There’s a great deal of power in cuddling. Scientists have shown that when we embrace another human being, it can lower our blood pressure, reduce anxiety, and even make us less likely to get sick.
But the benefits don’t stop with a great medical checkup. I have found that cuddling that be a great tool in breaking down traditional patriarchal norms that dictate what is considered acceptable in relationships. This is why I make it a point to cuddle with most everyone I know — and yes, that includes my boss.
To some, this may seem unconventional, but I think it’s important to always find new ways challenge these norms in order to create a more inclusive and equitable society. By cuddling with my boss, I am disrupting traditional power dynamics and showing that all relationships can be based on intimacy, love, and trust. This challenges the notion that bosses must always maintain a certain level of formality with their employees and promotes the idea of creating a more harmonious and supportive workplace environment.
This kind of laissez-faire cuddling also challenges traditional gender roles that dictate that men must be strong and unemotional, and women must be nurturing and passive. By cuddling with those around me, I am actively breaking down harmful gender norms and creating a new, more loving and accepting environment.
But I know this level of feminist praxis isn’t for everyone.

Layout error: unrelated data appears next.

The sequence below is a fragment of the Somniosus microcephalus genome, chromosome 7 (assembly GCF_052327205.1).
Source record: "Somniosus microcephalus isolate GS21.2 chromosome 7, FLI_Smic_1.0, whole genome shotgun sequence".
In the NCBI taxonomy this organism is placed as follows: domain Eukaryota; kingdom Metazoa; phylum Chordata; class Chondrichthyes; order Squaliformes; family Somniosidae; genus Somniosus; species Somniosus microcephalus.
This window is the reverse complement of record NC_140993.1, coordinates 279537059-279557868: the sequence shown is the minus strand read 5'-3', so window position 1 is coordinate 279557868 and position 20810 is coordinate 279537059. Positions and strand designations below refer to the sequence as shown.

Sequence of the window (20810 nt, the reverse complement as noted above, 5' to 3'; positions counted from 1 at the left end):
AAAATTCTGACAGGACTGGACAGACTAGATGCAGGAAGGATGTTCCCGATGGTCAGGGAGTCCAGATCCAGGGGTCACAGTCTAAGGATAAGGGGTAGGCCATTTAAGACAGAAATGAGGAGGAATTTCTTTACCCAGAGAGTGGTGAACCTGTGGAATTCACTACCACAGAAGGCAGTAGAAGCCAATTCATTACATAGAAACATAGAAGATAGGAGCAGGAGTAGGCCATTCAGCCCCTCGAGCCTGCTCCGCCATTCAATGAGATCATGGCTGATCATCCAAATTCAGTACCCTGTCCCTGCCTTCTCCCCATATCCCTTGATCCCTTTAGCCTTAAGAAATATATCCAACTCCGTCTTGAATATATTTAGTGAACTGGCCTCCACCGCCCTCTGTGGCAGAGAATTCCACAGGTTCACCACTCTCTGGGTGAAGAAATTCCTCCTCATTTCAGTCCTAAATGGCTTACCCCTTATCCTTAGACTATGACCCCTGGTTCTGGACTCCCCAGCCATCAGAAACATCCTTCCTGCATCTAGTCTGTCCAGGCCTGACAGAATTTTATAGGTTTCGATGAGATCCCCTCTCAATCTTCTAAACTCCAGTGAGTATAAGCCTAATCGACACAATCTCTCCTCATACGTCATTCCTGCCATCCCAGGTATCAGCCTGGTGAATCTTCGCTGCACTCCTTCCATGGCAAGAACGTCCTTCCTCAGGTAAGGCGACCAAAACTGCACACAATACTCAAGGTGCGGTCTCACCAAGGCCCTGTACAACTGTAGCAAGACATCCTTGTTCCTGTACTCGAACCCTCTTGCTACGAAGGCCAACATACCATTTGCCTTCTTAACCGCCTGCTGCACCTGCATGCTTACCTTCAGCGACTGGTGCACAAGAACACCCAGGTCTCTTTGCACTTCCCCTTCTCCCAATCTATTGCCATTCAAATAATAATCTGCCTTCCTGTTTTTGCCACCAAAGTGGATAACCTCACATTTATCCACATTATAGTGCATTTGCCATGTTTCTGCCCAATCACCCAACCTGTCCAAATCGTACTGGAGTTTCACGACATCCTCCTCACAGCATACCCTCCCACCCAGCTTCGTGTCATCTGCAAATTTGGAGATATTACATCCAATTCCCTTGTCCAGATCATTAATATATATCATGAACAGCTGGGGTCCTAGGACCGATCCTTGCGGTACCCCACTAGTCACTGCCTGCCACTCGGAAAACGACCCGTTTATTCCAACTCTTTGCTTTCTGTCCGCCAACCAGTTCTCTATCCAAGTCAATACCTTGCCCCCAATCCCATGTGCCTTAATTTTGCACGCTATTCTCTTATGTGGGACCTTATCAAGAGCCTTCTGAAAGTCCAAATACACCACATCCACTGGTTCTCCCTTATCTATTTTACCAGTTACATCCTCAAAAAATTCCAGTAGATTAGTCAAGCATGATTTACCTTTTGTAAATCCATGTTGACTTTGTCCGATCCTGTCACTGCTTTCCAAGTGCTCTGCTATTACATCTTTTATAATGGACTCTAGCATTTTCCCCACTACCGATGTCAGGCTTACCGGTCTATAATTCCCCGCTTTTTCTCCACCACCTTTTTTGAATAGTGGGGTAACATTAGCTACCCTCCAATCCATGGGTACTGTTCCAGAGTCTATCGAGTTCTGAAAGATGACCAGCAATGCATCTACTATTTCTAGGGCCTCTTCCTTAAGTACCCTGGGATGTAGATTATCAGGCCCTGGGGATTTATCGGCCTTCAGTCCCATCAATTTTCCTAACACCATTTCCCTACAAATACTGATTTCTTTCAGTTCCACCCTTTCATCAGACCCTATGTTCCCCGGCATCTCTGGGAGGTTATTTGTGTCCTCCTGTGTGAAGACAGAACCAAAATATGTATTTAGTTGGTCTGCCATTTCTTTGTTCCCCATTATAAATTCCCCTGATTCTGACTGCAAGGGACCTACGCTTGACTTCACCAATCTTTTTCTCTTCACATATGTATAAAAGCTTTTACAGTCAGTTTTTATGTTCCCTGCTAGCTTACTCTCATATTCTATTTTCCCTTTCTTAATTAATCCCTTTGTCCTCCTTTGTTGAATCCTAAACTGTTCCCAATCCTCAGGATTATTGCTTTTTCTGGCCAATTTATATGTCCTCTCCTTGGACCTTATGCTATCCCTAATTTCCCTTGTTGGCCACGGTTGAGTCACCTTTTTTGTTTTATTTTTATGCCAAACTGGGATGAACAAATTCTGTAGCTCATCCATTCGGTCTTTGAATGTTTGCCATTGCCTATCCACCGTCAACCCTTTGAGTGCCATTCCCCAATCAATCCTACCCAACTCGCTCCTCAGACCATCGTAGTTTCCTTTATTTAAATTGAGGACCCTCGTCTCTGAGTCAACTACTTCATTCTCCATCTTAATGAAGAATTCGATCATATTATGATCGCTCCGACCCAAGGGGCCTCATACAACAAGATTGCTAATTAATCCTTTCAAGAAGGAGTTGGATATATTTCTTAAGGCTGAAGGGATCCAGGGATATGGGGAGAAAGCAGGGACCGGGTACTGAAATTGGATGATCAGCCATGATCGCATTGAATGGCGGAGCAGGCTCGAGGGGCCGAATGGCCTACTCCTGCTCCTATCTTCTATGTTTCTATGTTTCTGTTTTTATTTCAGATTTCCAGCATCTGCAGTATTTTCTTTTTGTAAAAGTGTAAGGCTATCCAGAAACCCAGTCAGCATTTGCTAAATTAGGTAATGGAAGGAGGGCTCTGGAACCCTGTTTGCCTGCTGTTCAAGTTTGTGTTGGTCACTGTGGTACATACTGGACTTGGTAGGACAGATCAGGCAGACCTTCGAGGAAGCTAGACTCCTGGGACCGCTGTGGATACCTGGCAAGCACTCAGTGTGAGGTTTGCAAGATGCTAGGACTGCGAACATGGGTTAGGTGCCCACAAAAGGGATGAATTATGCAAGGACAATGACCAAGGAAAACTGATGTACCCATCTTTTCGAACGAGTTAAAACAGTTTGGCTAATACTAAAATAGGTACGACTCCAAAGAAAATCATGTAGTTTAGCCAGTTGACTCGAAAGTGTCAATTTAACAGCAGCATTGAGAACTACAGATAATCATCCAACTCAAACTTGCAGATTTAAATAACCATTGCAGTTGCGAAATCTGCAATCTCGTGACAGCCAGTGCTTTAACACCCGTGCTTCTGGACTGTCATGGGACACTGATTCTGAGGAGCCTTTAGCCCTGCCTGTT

Even if no sexual activity were involved, would the average Joe and Jane be comfortable letting their partner or spouse cuddle with someone else? I set out to find out.
There’s no shortage of services, apps and websites that connect platonic snugglers. One of these websites, CuddleComfort.com — sort of like an OkCupid for cuddling — even advertises as a handy resource for people in long-distance relationships who are looking for non-sexual intimacy while their partner is away. Other websites require its users to sign a contract promising not to kiss, flirt or come on to their “cuddle partner.”
But even if you sign such a contract, could it lead to an affair anyway? I asked around the therapist circuit for some contemporary views on this new stranger cuddling phenomenon.
“Not necessarily,” says Dr. Tina Schermer Sellers, a family therapist and sexologist who founded the Northwest Institute on Intimacy, as long as nobody in the relationship keeps their cuddling a secret.
Sellers says she works with many couples — often, long-distance relationships, or relationships where one person is sick or doesn’t like being touched — who have created these kinds of arrangements.
“I think [these websites and apps] are speaking to a need that has been looked down or poo-pooed for a long time — this idea of just platonic touch,” Sellers says. “We have sexualized touch and forgot that being held is an important thing men and women really long for and miss. This is something we’ve kind of stopped talking about.”